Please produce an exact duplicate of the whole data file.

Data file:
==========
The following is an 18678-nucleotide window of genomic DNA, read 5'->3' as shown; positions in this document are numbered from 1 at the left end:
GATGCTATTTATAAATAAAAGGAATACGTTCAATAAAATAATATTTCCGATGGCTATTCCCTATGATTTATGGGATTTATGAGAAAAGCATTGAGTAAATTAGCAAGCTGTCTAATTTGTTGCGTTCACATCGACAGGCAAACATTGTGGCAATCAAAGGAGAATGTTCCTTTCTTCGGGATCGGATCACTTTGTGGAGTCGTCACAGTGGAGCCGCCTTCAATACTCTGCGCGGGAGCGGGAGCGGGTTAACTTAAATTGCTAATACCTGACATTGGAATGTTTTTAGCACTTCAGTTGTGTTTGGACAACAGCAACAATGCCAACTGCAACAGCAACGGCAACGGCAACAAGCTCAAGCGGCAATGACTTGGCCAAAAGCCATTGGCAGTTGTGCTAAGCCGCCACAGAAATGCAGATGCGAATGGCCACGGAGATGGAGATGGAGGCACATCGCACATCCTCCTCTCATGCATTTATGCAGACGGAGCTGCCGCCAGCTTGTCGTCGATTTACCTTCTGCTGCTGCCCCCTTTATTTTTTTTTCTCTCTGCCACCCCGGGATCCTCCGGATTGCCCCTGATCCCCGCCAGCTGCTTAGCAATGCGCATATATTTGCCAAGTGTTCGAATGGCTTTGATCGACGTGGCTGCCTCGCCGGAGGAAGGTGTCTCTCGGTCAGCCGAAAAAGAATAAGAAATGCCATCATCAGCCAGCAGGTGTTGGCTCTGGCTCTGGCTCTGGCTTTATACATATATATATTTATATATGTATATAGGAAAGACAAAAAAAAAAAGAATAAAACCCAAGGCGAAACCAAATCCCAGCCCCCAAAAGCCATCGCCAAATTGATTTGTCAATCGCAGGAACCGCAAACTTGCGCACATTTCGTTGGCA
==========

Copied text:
The following is an 18678-nucleotide window of genomic DNA, read 5'->3' as shown; positions in this document are numbered from 1 at the left end:
GATGCTATTTATAAATAAAAGGAATACGTTCAATAAAATAATATTTCCGATGGCTATTCCCTATGATTTATGGGATTTATGAGAAAAGCATTGAGTAAATTAGCAAGCTGTCTAATTTGTTGCGTTCACATCGACAGGCAAACATTGTGGCAATCAAAGGAGAATGTTCCTTTCTTCGGGATCGGATCACTTTGTGGAGTCGTCACAGTGGAGCCGCCTTCAATACTCTGCGCGGGAGCGGGAGCGGGTTAACTTAAATTGCTAATACCTGACATTGGAATGTTTTTAGCACTTCAGTTGTGTTTGGACAACAGCAACAATGCCAACTGCAACAGCAACGGCAACGGCAACAAGCTCAAGCGGCAATGACTTGGCCAAAAGCCATTGGCAGTTGTGCTAAGCCGCCACAGAAATGCAGATGCGAATGGCCACGGAGATGGAGATGGAGGCACATCGCACATCCTCCTCTCATGCATTTATGCAGACGGAGCTGCCGCCAGCTTGTCGTCGATTTACCTTCTGCTGCTGCCCCCTTTATTTTTTTTTCTCTCTGCCACCCCGGGATCCTCCGGATTGCCCCTGATCCCCGCCAGCTGCTTAGCAATGCGCATATATTTGCCAAGTGTTCGAATGGCTTTGATCGACGTGGCTGCCTCGCCGGAGGAAGGTGTCTCTCGGTCAGCCGAAAAAGAATAAGAAATGCCATCATCAGCCAGCAGGTGTTGGCTCTGGCTCTGGCTCTGGCTTTATACATATATATATTTATATATGTATATAGGAAAGACAAAAAAAAAAAGAATAAAACCCAAGGCGAAACCAAATCCCAGCCCCCAAAAGCCATCGCCAAATTGATTTGTCAATCGCAGGAACCGCAAACTTGCGCACATTTCGTTGGCA